The National Research Council of Canada said Tuesday it will work with a Chinese company to try to develop its potential vaccine for COVID-19 more quickly.
The Chinese company, CanSino Biologics, is already conducting human clinical trials for its vaccine.
Federal governments the world over have said vaccines are urgently needed to allow mass gatherings to resume. But that’s only if clinical trials in thousands of human volunteers show safety and efficacy before shots go into the arms of vast swaths of the general public.
As of April, five vaccine candidates have moved into clinical development in early stage human trials, including CanSino’s, called Ad5-nCoV.
The collaboration announced on Tuesday will allow Canada’s publicly funded research council to try to scale up the technology needed to produce enough of the candidate vaccine to protect Canadians.
Matthew Herder, director of the Health Law Institute at Dalhousie University’s law school in Halifax, evaluated contracts for the Canadian Ebola vaccine. That vaccine followed a similar path from the lab bench to mass production. Herder welcomed the NRC announcement and awaits the details.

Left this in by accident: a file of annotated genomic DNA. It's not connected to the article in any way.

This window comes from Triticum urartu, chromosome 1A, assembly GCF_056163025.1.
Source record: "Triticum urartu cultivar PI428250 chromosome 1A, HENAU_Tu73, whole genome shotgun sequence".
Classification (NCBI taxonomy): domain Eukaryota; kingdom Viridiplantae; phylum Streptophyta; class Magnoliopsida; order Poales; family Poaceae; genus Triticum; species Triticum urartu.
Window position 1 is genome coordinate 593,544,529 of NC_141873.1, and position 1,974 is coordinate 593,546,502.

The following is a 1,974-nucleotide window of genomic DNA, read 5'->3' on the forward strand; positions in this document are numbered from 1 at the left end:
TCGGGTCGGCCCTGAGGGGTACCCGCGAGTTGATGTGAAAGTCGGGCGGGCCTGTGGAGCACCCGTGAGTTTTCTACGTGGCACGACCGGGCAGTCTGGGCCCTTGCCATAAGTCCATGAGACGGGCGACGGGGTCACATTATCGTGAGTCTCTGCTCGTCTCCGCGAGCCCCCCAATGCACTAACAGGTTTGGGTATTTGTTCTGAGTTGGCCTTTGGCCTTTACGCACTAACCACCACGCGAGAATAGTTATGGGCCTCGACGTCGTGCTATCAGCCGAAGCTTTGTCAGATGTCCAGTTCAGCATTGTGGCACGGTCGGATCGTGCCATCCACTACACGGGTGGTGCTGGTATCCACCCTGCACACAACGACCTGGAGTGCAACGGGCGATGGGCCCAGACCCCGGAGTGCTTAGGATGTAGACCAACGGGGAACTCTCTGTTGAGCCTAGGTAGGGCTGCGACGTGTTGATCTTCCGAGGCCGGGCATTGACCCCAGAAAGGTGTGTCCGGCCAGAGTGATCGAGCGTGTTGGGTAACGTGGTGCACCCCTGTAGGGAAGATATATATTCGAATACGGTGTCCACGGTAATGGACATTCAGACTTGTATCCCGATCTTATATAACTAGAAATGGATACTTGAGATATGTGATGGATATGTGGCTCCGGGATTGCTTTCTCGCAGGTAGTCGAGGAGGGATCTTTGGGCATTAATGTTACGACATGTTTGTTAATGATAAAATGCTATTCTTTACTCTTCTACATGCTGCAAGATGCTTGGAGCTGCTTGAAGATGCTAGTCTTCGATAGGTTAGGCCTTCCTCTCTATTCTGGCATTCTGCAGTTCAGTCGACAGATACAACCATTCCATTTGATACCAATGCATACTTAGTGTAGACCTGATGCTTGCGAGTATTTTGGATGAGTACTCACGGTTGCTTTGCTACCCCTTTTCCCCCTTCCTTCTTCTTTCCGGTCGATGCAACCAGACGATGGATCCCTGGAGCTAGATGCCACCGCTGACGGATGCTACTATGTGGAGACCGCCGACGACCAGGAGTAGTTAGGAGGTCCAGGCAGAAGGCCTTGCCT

“I think it showcases the power of the public sector … to play a key role in the development of vaccines,” he said.
Herder wants to ensure Canadians will have access to all of the safety and efficacy data, both from trials conducted in China as well as here.
There could also be strings attached on pricing, how much manufacturing can be done in Canada to meet both domestic and international needs, and equity of access, he said.
The NRC plans to use a cell line its scientists developed during Ebola vaccine research. The federal government’s previously announced $44 million for upgrades to the NRC’s facility in Montreal also aims to allow for domestic production if the vaccine candidate pans out as hoped.
A Phase 1 trial for the Ebola vaccine took place at the Canadian Centre for Vaccinology in Halifax and the coronavirus vaccine will also be tested in human volunteers there.